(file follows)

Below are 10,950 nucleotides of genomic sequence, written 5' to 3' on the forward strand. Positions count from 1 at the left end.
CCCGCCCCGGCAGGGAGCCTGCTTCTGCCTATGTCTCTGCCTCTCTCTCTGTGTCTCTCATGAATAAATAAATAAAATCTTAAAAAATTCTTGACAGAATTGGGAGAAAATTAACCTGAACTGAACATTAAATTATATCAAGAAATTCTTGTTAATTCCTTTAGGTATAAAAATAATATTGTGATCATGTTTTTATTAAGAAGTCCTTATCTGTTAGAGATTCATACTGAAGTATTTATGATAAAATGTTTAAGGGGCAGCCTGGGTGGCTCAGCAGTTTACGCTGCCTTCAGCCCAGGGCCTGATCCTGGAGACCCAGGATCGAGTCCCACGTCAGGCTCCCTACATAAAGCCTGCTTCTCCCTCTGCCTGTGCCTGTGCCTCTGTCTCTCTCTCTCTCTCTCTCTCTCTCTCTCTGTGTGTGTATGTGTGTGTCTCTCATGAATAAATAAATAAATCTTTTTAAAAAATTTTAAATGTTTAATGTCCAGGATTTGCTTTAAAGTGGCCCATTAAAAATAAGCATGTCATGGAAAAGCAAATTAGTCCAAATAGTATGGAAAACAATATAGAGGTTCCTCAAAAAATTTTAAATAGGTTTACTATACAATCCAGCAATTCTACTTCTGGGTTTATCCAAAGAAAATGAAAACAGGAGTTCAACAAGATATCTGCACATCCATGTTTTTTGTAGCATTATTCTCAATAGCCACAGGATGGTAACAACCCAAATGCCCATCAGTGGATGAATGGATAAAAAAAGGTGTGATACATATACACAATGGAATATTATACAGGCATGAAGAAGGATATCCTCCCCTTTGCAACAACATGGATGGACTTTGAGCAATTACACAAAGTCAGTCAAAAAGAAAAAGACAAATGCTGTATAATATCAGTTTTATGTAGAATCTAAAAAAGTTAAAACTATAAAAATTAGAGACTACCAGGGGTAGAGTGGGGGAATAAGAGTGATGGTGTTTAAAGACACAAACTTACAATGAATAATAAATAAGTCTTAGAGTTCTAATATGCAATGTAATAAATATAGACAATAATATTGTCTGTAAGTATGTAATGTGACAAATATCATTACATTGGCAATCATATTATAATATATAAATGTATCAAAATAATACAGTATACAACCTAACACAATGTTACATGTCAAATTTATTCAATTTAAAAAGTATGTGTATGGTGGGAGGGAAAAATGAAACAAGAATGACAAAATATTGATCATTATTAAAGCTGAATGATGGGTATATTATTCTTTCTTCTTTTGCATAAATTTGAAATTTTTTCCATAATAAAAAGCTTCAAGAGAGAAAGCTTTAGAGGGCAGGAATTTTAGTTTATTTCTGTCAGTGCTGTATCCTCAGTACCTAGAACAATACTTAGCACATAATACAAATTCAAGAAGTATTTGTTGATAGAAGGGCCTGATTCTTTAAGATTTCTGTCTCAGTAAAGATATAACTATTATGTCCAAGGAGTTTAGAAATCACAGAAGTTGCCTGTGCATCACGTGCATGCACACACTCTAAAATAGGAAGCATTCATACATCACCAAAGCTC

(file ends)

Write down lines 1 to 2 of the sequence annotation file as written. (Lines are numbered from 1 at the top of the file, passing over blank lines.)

Below are 10,950 nucleotides of genomic sequence, written 5' to 3' on the forward strand. Positions count from 1 at the left end.
CCCGCCCCGGCAGGGAGCCTGCTTCTGCCTATGTCTCTGCCTCTCTCTCTGTGTCTCTCATGAATAAATAAATAAAATCTTAAAAAATTCTTGACAGAATTGGGAGAAAATTAACCTGAACTGAACATTAAATTATATCAAGAAATTCTTGTTAATTCCTTTAGGTATAAAAATAATATTGTGATCATGTTTTTATTAAGAAGTCCTTATCTGTTAGAGATTCATACTGAAGTATTTATGATAAAATGTTTAAGGGGCAGCCTGGGTGGCTCAGCAGTTTACGCTGCCTTCAGCCCAGGGCCTGATCCTGGAGACCCAGGATCGAGTCCCACGTCAGGCTCCCTACATAAAGCCTGCTTCTCCCTCTGCCTGTGCCTGTGCCTCTGTCTCTCTCTCTCTCTCTCTCTCTCTCTCTCTGTGTGTGTATGTGTGTGTCTCTCATGAATAAATAAATAAATCTTTTTAAAAAATTTTAAATGTTTAATGTCCAGGATTTGCTTTAAAGTGGCCCATTAAAAATAAGCATGTCATGGAAAAGCAAATTAGTCCAAATAGTATGGAAAACAATATAGAGGTTCCTCAAAAAATTTTAAATAGGTTTACTATACAATCCAGCAATTCTACTTCTGGGTTTATCCAAAGAAAATGAAAACAGGAGTTCAACAAGATATCTGCACATCCATGTTTTTTGTAGCATTATTCTCAATAGCCACAGGATGGTAACAACCCAAATGCCCATCAGTGGATGAATGGATAAAAAAAGGTGTGATACATATACACAATGGAATATTATACAGGCATGAAGAAGGATATCCTCCCCTTTGCAACAACATGGATGGACTTTGAGCAATTACACAAAGTCAGTCAAAAAGAAAAAGACAAATGCTGTATAATATCAGTTTTATGTAGAATCTAAAAAAGTTAAAACTATAAAAATTAGAGACTACCAGGGGTAGAGTGGGGGAATAAGAGTGATGGTGTTTAAAGACACAAACTTACAATGAATAATAAATAAGTCTTAGAGTTCTAATATGCAATGTAATAAATATAGACAATAATATTGTCTGTAAGTATGTAATGTGACAAATATCATTACATTGGCAATCATATTATAATATATAAATGTATCAAAATAATACAGTATACAACCTAACACAATGTTACATGTCAAATTTATTCAATTTAAAAAGTATGTGTATGGTGGGAGGGAAAAATGAAACAAGAATGACAAAATATTGATCATTATTAAAGCTGAATGATGGGTATATTATTCTTTCTTCTTTTGCATAAATTTGAAATTTTTTCCATAATAAAAAGCTTCAAGAGAGAAAGCTTTAGAGGGCAGGAATTTTAGTTTATTTCTGTCAGTGCTGTATCCTCAGTACCTAGAACAATACTTAGCACATAATACAAATTCAAGAAGTATTTGTTGATAGAAGGGCCTGATTCTTTAAGATTTCTGTCTCAGTAAAGATATAACTATTATGTCCAAGGAGTTTAGAAATCACAGAAGTTGCCTGTGCATCACGTGCATGCACACACTCTAAAATAGGAAGCATTCATACATCACCAAAGCTC